Patients who received acupuncture treatment showed better improvement in the terms of pain reduction, in functional mobility, and knee range of motion after 8 weeks of intervention which was also maintained till 3 months after treatment, this was not the case with patients who received acupuncture-like TENS. These results might suggest that acupuncture treatment was significantly more effective than ACUTENS in the management of knee OA. Many of the previous studies involving acupuncture and ACUTENS on knee OA reported improvement with pain reduction; however, it appeared that there are not many which reported improvement in functional mobility. It could that in the acupuncture treatment groups, whereby needles are located at the exact acupoints along the meridians, more afferent input to activate the pain gate and descending inhibitory control from the central nervous system were provided than in the ACUTENS group. This perhaps likely explains why acupuncture group had better pain relieve than the ACUTENS group. It is also possible that the analgesic effects experienced by the participants in this study were not due to acupuncture and ACUTENS alone but might also be due to other peripheral and central mechanisms leading to analgesia associated with the use of NSAID's and/or perhaps other mechanisms not yet investigated.
The treatment of knee OA with either acupuncture or ACUTENS produced benefits to patients with knee OA regarding pain reduction, although greater reduction in pain intensity was experienced by the patients in the acupuncture group. However, the use of ACUTENS is not without some advantages when compared with acupuncture. Advantages include omission of certain risk of using needles such as infection. Many patients have a fear of needles and might prefer ACUTENS. Perhaps, the most compelling reason for ACUTENS will be the ease of use and the fact that not as much as precision is required in placement of pads over the acupuncture points as pushing the needles through the skin and muscle fibers to produce “de qi” sensations given the large areas covered by the pad. The ease of use would likely make ACUTENS more acceptable to patients and to therapist who are not certain about the points of needle placement, depth of penetration, and angle of the needle trajectory. Thus, it might be that while acupuncture treatment is recommendable for use in the clinic due to its better pain-relieving effects while ACUTENS could be recommended for home use by the patient in-between treatment appointments in the clinic. Currently, it appears that data are limited on public interest, patterns of use, effects, and side effects of acupuncture treatment in Nigeria. However, available reports from Western countries portrays acupuncture intervention as a cost effective and safe procedure with neither serious side effects nor life threatening effects. It could be that acupuncture treatment might serve a useful complementary treatment to physiotherapy management of knee OA and other noninvasive treatment approach in the management of numerous neuromusculoskeletal conditions if there are training opportunities to increase the local availability of acupuncture practitioners in this environment.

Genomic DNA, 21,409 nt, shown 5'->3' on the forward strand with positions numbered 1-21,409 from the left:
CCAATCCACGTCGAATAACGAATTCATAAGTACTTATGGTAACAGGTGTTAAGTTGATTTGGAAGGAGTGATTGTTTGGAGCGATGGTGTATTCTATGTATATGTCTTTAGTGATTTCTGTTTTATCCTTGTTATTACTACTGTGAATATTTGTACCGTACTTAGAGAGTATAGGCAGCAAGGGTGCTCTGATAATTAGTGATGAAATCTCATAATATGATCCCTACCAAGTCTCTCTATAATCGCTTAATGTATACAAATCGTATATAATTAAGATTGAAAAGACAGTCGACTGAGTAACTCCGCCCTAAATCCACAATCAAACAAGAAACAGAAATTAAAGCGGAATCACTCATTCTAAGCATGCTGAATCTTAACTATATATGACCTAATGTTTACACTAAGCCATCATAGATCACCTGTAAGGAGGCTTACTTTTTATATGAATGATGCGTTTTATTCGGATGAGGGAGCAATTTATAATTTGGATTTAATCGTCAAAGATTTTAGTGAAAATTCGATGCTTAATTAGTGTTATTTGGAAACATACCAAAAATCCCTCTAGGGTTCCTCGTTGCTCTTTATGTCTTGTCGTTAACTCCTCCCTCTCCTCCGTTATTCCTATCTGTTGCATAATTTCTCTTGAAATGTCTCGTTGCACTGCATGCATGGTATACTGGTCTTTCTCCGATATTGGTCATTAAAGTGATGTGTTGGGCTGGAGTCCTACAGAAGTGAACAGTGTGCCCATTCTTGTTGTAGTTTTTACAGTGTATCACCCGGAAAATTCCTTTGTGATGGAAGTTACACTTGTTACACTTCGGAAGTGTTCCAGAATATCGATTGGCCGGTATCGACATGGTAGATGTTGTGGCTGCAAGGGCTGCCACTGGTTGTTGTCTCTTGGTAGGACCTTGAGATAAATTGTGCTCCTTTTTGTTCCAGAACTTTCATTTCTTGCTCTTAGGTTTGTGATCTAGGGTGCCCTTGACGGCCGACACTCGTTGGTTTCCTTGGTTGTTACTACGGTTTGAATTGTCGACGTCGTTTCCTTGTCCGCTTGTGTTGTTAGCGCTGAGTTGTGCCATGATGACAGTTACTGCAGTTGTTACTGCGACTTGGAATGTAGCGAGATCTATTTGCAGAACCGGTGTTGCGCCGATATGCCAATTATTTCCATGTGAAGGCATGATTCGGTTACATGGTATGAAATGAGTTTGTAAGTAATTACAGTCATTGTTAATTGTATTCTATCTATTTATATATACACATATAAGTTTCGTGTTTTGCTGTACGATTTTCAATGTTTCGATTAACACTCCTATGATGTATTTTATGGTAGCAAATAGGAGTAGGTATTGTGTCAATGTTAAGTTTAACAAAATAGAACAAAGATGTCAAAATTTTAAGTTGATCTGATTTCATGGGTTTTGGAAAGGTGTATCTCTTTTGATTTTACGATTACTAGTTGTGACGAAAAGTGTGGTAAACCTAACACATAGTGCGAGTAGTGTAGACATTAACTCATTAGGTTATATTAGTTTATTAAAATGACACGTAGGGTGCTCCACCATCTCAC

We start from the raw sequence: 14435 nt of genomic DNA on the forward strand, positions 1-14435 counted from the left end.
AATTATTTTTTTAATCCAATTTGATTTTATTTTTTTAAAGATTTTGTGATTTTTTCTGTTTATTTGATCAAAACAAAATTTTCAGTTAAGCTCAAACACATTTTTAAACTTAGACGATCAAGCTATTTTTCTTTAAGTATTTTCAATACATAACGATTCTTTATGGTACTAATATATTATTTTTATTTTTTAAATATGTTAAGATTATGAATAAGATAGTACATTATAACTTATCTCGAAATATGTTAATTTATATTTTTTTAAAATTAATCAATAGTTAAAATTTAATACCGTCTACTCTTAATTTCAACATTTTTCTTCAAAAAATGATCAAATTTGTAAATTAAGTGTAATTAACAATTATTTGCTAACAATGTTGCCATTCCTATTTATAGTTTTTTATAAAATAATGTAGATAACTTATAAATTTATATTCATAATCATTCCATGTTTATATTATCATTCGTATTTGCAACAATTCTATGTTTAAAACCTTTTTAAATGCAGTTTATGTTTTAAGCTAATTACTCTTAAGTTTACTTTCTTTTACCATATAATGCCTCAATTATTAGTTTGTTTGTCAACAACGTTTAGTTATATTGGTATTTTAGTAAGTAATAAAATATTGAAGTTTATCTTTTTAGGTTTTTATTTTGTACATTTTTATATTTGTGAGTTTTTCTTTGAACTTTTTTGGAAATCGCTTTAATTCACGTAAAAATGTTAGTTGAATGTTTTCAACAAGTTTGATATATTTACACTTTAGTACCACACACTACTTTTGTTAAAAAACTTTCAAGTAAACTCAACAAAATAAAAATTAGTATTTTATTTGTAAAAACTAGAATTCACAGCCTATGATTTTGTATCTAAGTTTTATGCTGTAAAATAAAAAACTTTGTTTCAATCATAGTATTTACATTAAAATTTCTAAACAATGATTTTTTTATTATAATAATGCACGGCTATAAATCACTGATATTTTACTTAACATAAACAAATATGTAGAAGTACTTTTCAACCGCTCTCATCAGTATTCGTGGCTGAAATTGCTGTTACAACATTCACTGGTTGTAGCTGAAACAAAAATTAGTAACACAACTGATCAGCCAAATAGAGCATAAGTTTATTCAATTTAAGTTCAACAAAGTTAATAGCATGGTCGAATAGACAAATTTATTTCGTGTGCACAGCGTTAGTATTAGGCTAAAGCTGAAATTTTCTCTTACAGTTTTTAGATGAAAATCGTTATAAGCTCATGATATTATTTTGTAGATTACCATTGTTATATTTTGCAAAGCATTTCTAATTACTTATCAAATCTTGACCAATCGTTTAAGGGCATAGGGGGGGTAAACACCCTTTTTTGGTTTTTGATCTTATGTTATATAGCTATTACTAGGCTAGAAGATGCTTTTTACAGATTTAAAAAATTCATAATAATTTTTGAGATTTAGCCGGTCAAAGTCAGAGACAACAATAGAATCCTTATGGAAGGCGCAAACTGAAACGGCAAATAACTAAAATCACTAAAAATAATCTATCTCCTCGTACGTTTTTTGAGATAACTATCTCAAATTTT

The small sample size might undermine the generalizability of the findings of this study to patients with OA of the knee. In addition, due to the nature of the intervention, it was not possible to blind the acupuncturists to treatment. However, assessment and analysis of data were carried out by independent researcher who was blinded to group allocations and the type of intervention administered to the patients. Using three acupuncture points stimulation could be another limitation of the study. Perhaps, most clinicians in acupuncture practice will use more than three points at local and distal points a time.
| Conclusion|| |
STM combined with acupuncture and ACUTENS treatment had significant and short-term pain-relieving effects when compared to STM only in patients with OA of the knee. Acupuncture treatment produces better outcome than ACUTENS regarding pain relief and functional mobility.
Financial support and sponsorship
Conflicts of interest
There are no conflicts of interest.
| References|| |
Adams JC, Hamblen DL. Outline of Orthopaedics. 11th
ed. Edingburg: Churchill Livingstone; 1990. p. 116-9.
Pomonis JD, Boulet JM, Gottshall SL, Phillips S, Sellers R, Bunton T, et al.
Development and pharmacological characterization of a rat model of osteoarthritis pain. Pain 2005;114:339-46.
Wen DY. Intra-articular hyaluronic acid injections for knee osteoarthritis. Am Fam Phys 2000;62:565-72.